• 73. 1st generation
    • The code lines are equal to the processor instructions – one to one
    • Machine code
  • 74. 2nd generation
    • Symbolic representation of processor ’ s instructions
    • Assembler language
  • 75. 3rd generation
    • Instructions represent the basic operations
    • Oriented on programmer
    • Most popular generation
  • 76. 4th generation
    • Specialised languages oriented on advanced operations
    • RAD tools are 4GL build over 3GL
    Matlab disp('Hello, world!') SAS data _null_; put 'Hello, world!'; run; Postscript (Hello, world!n) print
  • 77. 5th generation
    • Represent not algorithms but desired outcome
    • Logical programming
    • Programming for non-programmers
    Common Lisp (write-line &quot;Hello, world!&quot;) Prolog :- write('Hello, world!'),nl.
  • 78. Hybrid programming – embedding
    • Hybrid programming (embedding languages) could be synergic but:
    • Increases the technological risk
    • Increases the demand on skilled developers
    • Blurs the project
  • 79. Programming paradigms
    • Paradigm is a fundamental style of computer programming and defines the concept of programming language
    • The most of programming languages support various paradigms (different approaches to problem)
  • 80. Programming paradigms
    • The most popular paradigms are:
    • Agent-oriented
    • Declarative
    • Event-driven
    • Imperative
    • Metaprogramming
  • 81. Desktop applications
    • C/C++
    • Java
    • C#
    • Python
  • 82. Web services – server side
    • Java EE
    • PHP
    • Python
    • Ruby
    • Perl
    • .NET
    • CGI (every language that could be run by server)
  • 83. Web services - RIAs
    • Flash
    • AJAX
    • Java SE
    • JavaFX
    • FLEX
    • OpenLaszlo
    • Silverlight
  • 84. Mobile applications
    • Java ME
    • C++
    • Objective-C
  • 85. Languages popularity http://www.tiobe.com/index.php/content/paperinfo/tpci/index.html
  • 86. Characteristics - domain
    • Specialised – good at something but below average on other things
    • General purpose – no specific domain and a compromise on all tasks
  • 87. Characteristics - speed
    • Compiled faster
    • Interpreted slower
    • But:
    • Compiled start-up slower
    • Interpreted start-up faster (write-run-test cycle)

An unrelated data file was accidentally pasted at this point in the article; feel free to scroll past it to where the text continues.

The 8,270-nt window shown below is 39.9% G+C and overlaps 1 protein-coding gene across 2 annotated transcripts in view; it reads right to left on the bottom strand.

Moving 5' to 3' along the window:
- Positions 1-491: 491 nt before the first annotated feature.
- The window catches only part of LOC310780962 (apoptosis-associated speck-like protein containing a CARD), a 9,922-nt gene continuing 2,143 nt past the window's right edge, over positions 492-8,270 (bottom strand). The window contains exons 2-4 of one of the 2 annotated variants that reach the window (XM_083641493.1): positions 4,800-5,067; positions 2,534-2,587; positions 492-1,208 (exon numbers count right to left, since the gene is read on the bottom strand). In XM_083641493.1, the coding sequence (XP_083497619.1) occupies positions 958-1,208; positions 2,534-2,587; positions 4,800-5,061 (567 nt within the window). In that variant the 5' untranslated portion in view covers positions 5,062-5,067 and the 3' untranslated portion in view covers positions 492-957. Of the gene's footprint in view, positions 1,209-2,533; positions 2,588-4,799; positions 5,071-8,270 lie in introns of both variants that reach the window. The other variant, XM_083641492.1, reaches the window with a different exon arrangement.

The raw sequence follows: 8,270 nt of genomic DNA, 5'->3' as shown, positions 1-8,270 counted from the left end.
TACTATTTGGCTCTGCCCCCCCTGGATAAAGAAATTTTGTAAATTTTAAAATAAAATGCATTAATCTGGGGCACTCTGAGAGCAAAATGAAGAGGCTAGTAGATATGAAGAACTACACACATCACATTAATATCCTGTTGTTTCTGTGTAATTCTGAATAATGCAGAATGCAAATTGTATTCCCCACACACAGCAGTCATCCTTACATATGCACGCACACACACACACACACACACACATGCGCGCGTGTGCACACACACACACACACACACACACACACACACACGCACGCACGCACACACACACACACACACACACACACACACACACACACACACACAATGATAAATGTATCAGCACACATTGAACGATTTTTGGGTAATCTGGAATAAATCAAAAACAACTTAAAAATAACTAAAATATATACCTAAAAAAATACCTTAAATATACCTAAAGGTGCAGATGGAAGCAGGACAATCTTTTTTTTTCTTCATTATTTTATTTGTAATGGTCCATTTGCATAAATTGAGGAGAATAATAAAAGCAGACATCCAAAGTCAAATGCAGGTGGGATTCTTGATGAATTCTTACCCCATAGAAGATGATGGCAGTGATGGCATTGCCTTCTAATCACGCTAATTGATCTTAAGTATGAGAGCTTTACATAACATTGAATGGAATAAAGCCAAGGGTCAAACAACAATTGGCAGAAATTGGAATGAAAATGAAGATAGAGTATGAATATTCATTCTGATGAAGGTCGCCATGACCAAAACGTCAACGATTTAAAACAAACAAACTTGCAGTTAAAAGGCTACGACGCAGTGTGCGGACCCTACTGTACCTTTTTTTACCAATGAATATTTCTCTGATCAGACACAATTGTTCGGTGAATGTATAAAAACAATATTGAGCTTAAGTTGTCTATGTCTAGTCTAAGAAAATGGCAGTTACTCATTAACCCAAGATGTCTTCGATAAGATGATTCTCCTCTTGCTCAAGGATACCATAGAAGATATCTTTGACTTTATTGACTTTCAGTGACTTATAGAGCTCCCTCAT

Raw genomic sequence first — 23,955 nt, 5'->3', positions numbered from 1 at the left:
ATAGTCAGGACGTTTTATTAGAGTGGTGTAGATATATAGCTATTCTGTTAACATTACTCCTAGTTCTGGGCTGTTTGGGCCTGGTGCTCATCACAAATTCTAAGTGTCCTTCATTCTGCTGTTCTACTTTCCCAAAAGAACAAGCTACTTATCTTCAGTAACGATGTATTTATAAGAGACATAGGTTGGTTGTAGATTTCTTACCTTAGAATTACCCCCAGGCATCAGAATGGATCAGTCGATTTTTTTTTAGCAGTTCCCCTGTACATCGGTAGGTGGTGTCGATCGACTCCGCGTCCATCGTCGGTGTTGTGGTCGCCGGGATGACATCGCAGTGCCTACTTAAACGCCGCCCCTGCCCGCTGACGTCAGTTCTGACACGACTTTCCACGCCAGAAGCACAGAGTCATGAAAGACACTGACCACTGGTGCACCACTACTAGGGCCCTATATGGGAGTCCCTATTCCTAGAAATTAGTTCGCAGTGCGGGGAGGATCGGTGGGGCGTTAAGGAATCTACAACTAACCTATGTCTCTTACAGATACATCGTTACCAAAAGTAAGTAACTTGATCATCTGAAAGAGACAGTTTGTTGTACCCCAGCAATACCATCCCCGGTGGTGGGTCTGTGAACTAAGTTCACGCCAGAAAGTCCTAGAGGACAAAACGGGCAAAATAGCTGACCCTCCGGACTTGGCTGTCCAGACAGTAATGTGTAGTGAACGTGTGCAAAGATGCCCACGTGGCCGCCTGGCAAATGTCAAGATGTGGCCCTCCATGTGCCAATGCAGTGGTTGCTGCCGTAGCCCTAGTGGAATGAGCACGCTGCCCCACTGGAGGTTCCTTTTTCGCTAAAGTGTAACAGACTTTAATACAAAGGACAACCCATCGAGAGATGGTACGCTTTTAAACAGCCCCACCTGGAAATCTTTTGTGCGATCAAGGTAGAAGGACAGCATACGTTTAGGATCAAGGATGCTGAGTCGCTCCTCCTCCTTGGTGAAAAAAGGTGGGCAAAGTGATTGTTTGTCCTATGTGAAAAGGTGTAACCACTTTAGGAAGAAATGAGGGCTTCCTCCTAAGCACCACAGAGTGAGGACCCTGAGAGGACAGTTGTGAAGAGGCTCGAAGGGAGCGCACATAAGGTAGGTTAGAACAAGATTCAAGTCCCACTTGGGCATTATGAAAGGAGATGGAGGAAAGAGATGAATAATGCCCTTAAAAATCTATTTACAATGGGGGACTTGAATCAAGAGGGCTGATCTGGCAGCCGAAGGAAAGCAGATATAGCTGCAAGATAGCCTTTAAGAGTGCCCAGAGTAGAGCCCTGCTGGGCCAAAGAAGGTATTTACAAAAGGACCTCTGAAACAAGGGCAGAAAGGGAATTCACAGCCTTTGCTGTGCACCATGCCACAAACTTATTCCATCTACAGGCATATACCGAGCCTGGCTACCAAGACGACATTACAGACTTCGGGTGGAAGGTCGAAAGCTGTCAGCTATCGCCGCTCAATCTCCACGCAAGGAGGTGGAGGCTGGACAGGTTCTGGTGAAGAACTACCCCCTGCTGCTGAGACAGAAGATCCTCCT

• JIT compilers for interpreted languages
  • 88. Characteristics - portability
    • Software could be portable on two levels:
    • Source code
    • Binary code
    • Portability does not relate only to the programming language but also to used libraries
  • 89. Characteristics - prototyping
    • Ability to verify the assumption:
    • Dynamic language
    • Simple syntax
    • Efficiency isn ’ t a main concern
    • Checks if the idea works
  • 90. Characteristics – target platform
    • Target platform:
    • PC
    • Mobile
    • Web
  • 91. Computer languages Scientific perspective Programming perspective
  • 92. Why use a specialised languages
    • Popular in the research community
    • Specialized languages
    • Many libraries/toolkits and examples are available
  • 93. Why not use them
    • Specialised not universal
    • High price
    • Simple or no GUI
    • No networking
    • Research not production languges
  • 94. Important programming features
    • Dynamic languages:
    • Do not care about types of data
    • Focus on the algorithms
    • But reject a full data control
  • 95. Important programming features
    • Prototyping:
    • Checks algorithms
    • Easily visualise data or make GUI
    • Speed is measured as the time of coding not running
  • 96. Important programming features
    • Scientific libraries:
    • How often do we construct new algorithms (Charlie Eppes Syndrome – NUMB3RS)?
    • The application is more like a large panel building than brick building – applies to the AI problems as well as to the „ordinary ” soft
  • 97. Important programming features
    • Visual design (graphical programming):
    • GUI could be constructed using components
    • Link the components visually
    • Evaluate application faster
  • 98. More important part of AI software Knowledge Models Rules Graphs
  • 99. Hybrid software development Research Development Idea Product Replanning & redesign Technology X Technology X Technology Y ?? ??? ??
  • 100. Programming libraries – C/C++
    • MLC++ http://www.sgi.com/tech/mlc/
    • FANN http://leenissen.dk/fann/
    • Waffles http://waffles.sourceforge.net/
    • OpenCV ML http://opencv.willowgarage.com/documentation/cpp/ml._machine_learning.html
    • dlib C++ http://dlib.net/
    • VFML http://www.cs.washington.edu/dm/vfml/
  • 101. Programming libraries – Java
    • Java-ML http://java-ml.sourceforge.net/
    • Weka Engine http://www.cs.waikato.ac.nz/ml/weka/
    • MLJ http://sourceforge.net/projects/mldev/
    • MALLET http://mallet.cs.umass.edu/
    • LIBSVM http://www.csie.ntu.edu.tw/~cjlin/libsvm/
  • 102. Programming libraries – C#
    • Infer.NET http://research.microsoft.com/en-us/um/cambridge/projects/infernet/
    • AForge.NET http://code.google.com/p/aforge/
    • C# Neural Network Library http://franck.fleurey.free.fr/NeuralNetwork/
    • NeuronDotNet http://neurondotnet.freehostia.com/
    • NeuroBox Neural Network Library http://www.cdrnet.net/projects/neuro/
  • 103. Programming libraries – Python
    • Orange engine http://www.ailab.si/orange/
    • PyML http://pyml.sourceforge.net/
    • MDP http://mdp-toolkit.sourceforge.net/
    • PyBrain http://www.pybrain.org/
    • LIBSVM http://www.csie.ntu.edu.tw/~cjlin/libsvm/
  • 104. Programming libraries – PHP
    • FANN PHP Extension http://fann.sourceforge.net/fann.html
    • Tremani Neural Network http://www.tremani.nl/open-source/neural-network/
    • ANN http://ann.thwien.de/index.php/Main_Page
  • 105. Example I – Java
    • A simple data mining task
    • Uses Java-ML library
  • 106. Example II – Python
    • Adaptive filtering algorithm
    • Use as a web service (server part)
    • Use mod_python on Apache
  • 107. Example III – Flex
    • Particle Swarm Optimisation example
    • RIA application
    • Uses a standard Flex without any additional libraries
  • 108. Thank you. Any questions? Get in touch: www.sdart.co.uk